ITV v TV Catchup
The judgment in ITV Broadcasting Ltd and Ors v TV Catchup Ltd  EWHC 1874 (Pat) was handed down on 18 July 2011.
(b) by making, or authorising the making of, transient copies of the works in TVC’s servers and on the screens of users.
There is no allegation of infringement by “broadcasting” as opposed to “communication to the public”. TVC argues in defence that:
(1) they challenge the amendment to the Copyright, Designs and Patents Act (CDPA 1988) which forms the basis of the terrestrial broadcasters’ claim regarding communication to the public of the broadcasts (s. 20(1)(c)) on the basis it is ultra vires (this was unsuccessful);
(2) the copies are not substantial parts of the works;
(3) that s 28A of the CDPA 1988 (temporary copies having no independent significance) applies;
(4) in relation to films, that their service is not a communication to the public of the film; and a ‘reception area’ defence based on s 73.
This case (once again) results in a number of questions being referred – including the classic question of what does ‘communication to the public’ mean?
The terrestrial broadcasters argued that whenever there is an intervention by a broadcasting organisation other than the original one, there is a communication to the public (see (SGAE) v Rafael Hoteles and Article 11bis(1)(ii) Berne Convention). TVC argued the mere provision of technical means to assist in reception is not communication to the public, referring the the opinions of Advocates-General in Rafael Hoteles and Egeda v Hoasa and, by analogy, to Principle AW26 of the Rome Convention Intergovernmental Committee. The question is, where does the boundary lie? Looking at ‘communication to the public’, it should be understood broadly. Against this background, the court determined that a key factor in any exclusions from ‘communication to the public’ lay in the fact that the purpose of the act was ‘purely supportive of the original broadcaster’s intention to have its signal received in its catchment area’. In Rafael Hoteles, the AG and the Court recognised the financial motive, even if it was not decisive. Here, the Court said that the question was whether the actions of TVC could be brought within the limitations on ‘communication to the public’ and determined that they could not. In so doing, it ‘respectfully differ[ed]’ from the approach of the Court of Appeal of Singapore (applying national legislation based on Article 8 of WIPO Copyright Treaty) a service by which members of the public could request RecordTV to record broadcast programmes on their behalf, on Record TV’s servers.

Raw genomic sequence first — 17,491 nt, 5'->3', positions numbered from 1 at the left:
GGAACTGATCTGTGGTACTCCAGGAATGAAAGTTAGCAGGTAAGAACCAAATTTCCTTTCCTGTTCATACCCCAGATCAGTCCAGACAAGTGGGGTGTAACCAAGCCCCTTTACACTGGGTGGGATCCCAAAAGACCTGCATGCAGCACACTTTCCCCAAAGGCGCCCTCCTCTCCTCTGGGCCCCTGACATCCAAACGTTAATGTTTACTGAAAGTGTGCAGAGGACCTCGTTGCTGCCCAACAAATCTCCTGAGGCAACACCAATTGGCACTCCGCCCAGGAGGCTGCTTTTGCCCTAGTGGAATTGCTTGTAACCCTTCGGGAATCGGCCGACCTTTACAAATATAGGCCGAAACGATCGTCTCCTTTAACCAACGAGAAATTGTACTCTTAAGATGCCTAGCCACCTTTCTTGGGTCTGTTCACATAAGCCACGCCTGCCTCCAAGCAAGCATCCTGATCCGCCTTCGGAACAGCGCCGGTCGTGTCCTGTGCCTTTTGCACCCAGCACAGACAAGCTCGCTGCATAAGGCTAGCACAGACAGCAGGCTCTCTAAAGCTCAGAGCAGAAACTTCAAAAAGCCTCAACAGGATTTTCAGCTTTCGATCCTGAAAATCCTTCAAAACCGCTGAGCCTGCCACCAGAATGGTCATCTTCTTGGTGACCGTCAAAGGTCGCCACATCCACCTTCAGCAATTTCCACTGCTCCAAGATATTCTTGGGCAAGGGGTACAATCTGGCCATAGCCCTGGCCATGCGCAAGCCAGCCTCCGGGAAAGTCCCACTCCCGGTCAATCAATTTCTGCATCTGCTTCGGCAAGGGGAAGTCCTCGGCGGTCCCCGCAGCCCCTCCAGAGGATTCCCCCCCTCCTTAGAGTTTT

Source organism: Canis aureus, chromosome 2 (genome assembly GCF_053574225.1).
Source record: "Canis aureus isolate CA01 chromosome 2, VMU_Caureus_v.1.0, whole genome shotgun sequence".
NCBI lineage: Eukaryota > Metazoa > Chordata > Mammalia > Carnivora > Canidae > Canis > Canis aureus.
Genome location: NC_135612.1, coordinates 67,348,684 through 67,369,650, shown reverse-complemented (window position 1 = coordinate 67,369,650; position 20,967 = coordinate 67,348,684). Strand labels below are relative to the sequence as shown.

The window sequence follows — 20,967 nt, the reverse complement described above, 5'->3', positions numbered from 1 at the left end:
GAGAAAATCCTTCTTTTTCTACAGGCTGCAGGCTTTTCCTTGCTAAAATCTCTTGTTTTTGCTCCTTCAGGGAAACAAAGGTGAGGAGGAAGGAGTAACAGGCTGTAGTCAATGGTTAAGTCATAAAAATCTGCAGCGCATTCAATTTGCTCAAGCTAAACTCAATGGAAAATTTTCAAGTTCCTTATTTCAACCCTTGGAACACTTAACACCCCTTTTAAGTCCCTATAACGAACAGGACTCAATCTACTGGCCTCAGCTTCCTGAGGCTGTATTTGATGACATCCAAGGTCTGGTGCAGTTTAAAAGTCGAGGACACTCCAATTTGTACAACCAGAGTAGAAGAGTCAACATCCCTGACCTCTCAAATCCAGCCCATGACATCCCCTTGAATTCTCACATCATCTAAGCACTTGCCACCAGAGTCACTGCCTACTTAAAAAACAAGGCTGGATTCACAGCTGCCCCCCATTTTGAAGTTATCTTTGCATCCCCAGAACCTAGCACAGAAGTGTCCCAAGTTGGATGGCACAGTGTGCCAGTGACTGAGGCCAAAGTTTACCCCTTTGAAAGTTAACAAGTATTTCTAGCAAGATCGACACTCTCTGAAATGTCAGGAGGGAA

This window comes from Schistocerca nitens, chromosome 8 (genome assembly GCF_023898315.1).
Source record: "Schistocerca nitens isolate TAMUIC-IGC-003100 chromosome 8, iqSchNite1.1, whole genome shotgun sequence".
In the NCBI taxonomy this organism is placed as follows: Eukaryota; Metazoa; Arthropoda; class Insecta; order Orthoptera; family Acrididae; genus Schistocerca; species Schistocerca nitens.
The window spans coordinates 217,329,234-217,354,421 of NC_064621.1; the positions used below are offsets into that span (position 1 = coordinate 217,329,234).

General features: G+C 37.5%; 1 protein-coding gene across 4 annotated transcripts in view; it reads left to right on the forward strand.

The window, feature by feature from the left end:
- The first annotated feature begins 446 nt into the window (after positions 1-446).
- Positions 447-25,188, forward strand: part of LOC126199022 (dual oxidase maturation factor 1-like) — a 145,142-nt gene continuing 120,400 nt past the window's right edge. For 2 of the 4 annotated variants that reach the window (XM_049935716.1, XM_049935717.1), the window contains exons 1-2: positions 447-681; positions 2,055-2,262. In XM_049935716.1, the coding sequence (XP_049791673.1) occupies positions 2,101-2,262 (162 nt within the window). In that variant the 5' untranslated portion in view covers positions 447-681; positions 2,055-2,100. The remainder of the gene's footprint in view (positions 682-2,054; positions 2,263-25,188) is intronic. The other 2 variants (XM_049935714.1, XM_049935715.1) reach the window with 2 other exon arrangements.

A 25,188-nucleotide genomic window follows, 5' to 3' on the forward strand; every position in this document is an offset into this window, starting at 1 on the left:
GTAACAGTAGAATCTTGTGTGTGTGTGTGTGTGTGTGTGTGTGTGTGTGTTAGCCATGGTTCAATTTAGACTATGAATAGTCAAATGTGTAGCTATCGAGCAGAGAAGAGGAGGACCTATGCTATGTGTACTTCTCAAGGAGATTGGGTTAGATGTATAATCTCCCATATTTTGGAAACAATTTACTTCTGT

The Court determined to make a reference to the ECJ on the question as TVC raised two further points: (1) the absence of control by TVC over the equipment on which the signal is received by the viewer was a ground on which Rafael Hoteles could be distinguished; and
(2) the extent to which Hansard recording debates on the Bill which led to the CDPA 1988 should affect the interpretation.
It is common ground that copies are created transiently in the buffers in TVC’s servers and on the screen of users. TVC’s case is that these transient copies do not amount to the whole or a substantial part of any broadcast or film. The Court started with Infopaq, but then considered Kitchen J.’s assessment in QC Leisure, that a fragment consisting of up to four video frames lasting up to 160 milliseconds did not amount to such a reproduction – though the question has been referred to the ECJ and AG Kokott took the opposite view in Murphy. Here, however, we have to distinguish between the films and the broadcast. While, the court took the view that TVC did not authorise the reproduction of the whole or any part of the broadcast either in the buffers or on the screens of users and that what exists in the buffers or on the screen at any given time cannot be regarded as a part of the broadcast. It accepted that the issues raised here might go beyound the issues raised in Murphy and therefore made a reference on this point here. As regards films, given the decision in QC Leisure and in Newzbin, it seems unlikely the TVC could win an argument on whether TVC authorised the reproduction of the films and broadcasts on the screens of users.
Although the court thought there was no reproduction of the broadcast, it went on to consider s 28A. Parliament implemented art 5(1) through s 28A, and in doing so included a list of the rights to which the defence applies, from which broadcast copyright is ‘a notable absentee’. The Court accepted the possibility, if necessary, of construing the provision to include broadcast copyright in the light of Marleasing. As regards the cumulative test to be satisfied, the dispute centred on ‘independent economic significance’. The court decided to defer judgment until the outcome of Murphy the question of whether the reproduction on the screens of the users had independent economic significance; following AG Kokott in that case, it seemed clear that reproductions in the buffers did not.